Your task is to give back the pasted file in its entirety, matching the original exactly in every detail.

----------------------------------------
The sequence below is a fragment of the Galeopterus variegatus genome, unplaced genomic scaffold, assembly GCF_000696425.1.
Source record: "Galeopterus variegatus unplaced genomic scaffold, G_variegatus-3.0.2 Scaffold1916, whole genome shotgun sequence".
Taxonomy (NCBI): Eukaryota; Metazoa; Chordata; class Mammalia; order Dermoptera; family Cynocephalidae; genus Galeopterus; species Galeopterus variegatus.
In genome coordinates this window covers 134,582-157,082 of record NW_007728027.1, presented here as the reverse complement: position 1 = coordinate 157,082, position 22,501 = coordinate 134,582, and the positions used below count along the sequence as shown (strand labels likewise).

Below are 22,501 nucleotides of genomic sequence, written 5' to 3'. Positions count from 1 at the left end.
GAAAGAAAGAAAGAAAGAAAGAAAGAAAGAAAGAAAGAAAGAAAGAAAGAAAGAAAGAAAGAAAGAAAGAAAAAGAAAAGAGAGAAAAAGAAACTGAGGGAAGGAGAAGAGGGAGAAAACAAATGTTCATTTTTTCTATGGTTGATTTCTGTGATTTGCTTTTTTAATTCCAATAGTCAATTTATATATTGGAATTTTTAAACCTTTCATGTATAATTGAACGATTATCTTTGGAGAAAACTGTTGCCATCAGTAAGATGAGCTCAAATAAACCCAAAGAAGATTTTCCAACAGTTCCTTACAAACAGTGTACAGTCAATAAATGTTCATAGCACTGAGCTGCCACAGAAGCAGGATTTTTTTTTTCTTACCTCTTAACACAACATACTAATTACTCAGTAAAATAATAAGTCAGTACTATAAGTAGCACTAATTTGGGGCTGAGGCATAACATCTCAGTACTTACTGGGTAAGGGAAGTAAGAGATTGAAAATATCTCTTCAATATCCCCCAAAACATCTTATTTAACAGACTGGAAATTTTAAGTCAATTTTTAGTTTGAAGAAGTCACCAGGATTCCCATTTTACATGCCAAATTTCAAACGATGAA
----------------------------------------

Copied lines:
The sequence below is a fragment of the Galeopterus variegatus genome, unplaced genomic scaffold, assembly GCF_000696425.1.
Source record: "Galeopterus variegatus unplaced genomic scaffold, G_variegatus-3.0.2 Scaffold1916, whole genome shotgun sequence".
Taxonomy (NCBI): Eukaryota; Metazoa; Chordata; class Mammalia; order Dermoptera; family Cynocephalidae; genus Galeopterus; species Galeopterus variegatus.
In genome coordinates this window covers 134,582-157,082 of record NW_007728027.1, presented here as the reverse complement: position 1 = coordinate 157,082, position 22,501 = coordinate 134,582, and the positions used below count along the sequence as shown (strand labels likewise).

Below are 22,501 nucleotides of genomic sequence, written 5' to 3'. Positions count from 1 at the left end.
GAAAGAAAGAAAGAAAGAAAGAAAGAAAGAAAGAAAGAAAGAAAGAAAGAAAGAAAGAAAGAAAGAAAGAAAAAGAAAAGAGAGAAAAAGAAACTGAGGGAAGGAGAAGAGGGAGAAAACAAATGTTCATTTTTTCTATGGTTGATTTCTGTGATTTGCTTTTTTAATTCCAATAGTCAATTTATATATTGGAATTTTTAAACCTTTCATGTATAATTGAACGATTATCTTTGGAGAAAACTGTTGCCATCAGTAAGATGAGCTCAAATAAACCCAAAGAAGATTTTCCAACAGTTCCTTACAAACAGTGTACAGTCAATAAATGTTCATAGCACTGAGCTGCCACAGAAGCAGGATTTTTTTTTTCTTACCTCTTAACACAACATACTAATTACTCAGTAAAATAATAAGTCAGTACTATAAGTAGCACTAATTTGGGGCTGAGGCATAACATCTCAGTACTTACTGGGTAAGGGAAGTAAGAGATTGAAAATATCTCTTCAATATCCCCCAAAACATCTTATTTAACAGACTGGAAATTTTAAGTCAATTTTTAGTTTGAAGAAGTCACCAGGATTCCCATTTTACATGCCAAATTTCAAACGATGAA